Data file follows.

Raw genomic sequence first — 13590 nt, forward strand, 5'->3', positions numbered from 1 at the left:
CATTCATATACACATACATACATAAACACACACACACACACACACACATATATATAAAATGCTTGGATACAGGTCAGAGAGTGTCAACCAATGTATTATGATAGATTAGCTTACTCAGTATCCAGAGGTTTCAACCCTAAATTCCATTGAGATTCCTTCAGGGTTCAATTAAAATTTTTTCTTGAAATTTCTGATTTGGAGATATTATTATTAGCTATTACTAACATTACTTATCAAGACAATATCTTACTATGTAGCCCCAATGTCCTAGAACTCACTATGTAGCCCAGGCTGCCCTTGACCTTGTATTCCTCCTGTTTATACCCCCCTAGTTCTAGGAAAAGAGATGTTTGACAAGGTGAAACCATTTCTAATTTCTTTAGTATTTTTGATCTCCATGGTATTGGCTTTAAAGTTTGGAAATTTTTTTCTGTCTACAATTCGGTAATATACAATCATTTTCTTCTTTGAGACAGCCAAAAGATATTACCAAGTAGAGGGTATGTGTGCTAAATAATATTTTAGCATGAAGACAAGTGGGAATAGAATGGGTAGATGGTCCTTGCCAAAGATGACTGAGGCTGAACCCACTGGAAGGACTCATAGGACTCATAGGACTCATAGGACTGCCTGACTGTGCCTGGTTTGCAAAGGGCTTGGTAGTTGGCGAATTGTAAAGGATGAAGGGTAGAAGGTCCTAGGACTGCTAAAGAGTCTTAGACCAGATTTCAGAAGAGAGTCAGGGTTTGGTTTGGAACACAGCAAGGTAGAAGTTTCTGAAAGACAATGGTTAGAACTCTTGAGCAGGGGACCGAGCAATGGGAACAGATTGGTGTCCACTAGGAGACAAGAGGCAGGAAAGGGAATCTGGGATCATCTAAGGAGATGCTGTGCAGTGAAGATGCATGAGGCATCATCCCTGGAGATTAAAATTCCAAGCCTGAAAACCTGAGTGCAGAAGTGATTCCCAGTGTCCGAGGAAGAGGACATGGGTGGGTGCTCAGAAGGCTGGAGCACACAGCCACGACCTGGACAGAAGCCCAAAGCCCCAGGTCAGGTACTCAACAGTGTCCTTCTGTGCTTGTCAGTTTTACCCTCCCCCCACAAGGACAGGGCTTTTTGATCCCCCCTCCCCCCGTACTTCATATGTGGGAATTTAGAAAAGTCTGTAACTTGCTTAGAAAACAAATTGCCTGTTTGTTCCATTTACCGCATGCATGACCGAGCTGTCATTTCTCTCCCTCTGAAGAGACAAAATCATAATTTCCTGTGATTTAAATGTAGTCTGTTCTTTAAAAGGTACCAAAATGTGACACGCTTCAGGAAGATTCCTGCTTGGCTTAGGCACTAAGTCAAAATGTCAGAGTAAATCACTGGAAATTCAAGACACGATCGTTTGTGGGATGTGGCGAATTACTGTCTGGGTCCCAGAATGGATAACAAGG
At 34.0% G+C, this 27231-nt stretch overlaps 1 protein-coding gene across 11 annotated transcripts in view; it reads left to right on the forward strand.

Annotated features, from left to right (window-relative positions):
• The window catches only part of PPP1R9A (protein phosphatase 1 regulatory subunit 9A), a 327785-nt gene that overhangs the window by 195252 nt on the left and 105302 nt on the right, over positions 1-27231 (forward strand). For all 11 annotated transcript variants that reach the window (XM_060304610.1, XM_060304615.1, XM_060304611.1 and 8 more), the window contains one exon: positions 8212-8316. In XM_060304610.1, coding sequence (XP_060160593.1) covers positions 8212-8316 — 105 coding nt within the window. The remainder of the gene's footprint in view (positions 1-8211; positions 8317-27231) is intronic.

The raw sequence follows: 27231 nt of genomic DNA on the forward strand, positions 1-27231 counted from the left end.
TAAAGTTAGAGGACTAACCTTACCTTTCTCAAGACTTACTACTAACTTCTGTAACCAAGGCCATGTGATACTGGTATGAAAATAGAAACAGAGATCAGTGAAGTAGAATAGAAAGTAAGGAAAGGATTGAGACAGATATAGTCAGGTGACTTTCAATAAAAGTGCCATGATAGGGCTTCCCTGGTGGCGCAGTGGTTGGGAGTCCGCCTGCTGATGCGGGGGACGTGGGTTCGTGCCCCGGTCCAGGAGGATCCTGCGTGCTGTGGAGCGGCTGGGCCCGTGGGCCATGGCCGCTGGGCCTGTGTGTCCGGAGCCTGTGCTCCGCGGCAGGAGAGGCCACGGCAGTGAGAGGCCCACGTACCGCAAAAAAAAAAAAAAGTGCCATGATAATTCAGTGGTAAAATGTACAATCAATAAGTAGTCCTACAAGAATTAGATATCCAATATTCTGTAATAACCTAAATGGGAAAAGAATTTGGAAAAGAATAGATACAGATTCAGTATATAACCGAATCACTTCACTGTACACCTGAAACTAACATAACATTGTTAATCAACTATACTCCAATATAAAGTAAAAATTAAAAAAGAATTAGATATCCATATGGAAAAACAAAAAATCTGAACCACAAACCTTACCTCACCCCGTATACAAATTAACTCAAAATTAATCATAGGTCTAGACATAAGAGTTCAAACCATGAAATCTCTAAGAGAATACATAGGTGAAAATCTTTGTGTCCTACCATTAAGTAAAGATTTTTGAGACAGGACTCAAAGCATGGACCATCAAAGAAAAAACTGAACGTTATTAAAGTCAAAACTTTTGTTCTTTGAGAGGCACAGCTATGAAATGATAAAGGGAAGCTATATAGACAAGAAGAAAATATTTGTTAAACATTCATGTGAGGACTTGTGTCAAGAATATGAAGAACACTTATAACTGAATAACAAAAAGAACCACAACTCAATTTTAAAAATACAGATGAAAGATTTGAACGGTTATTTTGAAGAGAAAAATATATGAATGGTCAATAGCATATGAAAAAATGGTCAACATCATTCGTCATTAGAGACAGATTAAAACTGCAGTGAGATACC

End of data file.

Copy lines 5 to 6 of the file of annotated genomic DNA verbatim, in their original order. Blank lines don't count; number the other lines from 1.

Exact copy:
• The window catches only part of PPP1R9A (protein phosphatase 1 regulatory subunit 9A), a 327785-nt gene that overhangs the window by 195252 nt on the left and 105302 nt on the right, over positions 1-27231 (forward strand). For all 11 annotated transcript variants that reach the window (XM_060304610.1, XM_060304615.1, XM_060304611.1 and 8 more), the window contains one exon: positions 8212-8316. In XM_060304610.1, coding sequence (XP_060160593.1) covers positions 8212-8316 — 105 coding nt within the window. The remainder of the gene's footprint in view (positions 1-8211; positions 8317-27231) is intronic.

The raw sequence follows: 27231 nt of genomic DNA on the forward strand, positions 1-27231 counted from the left end.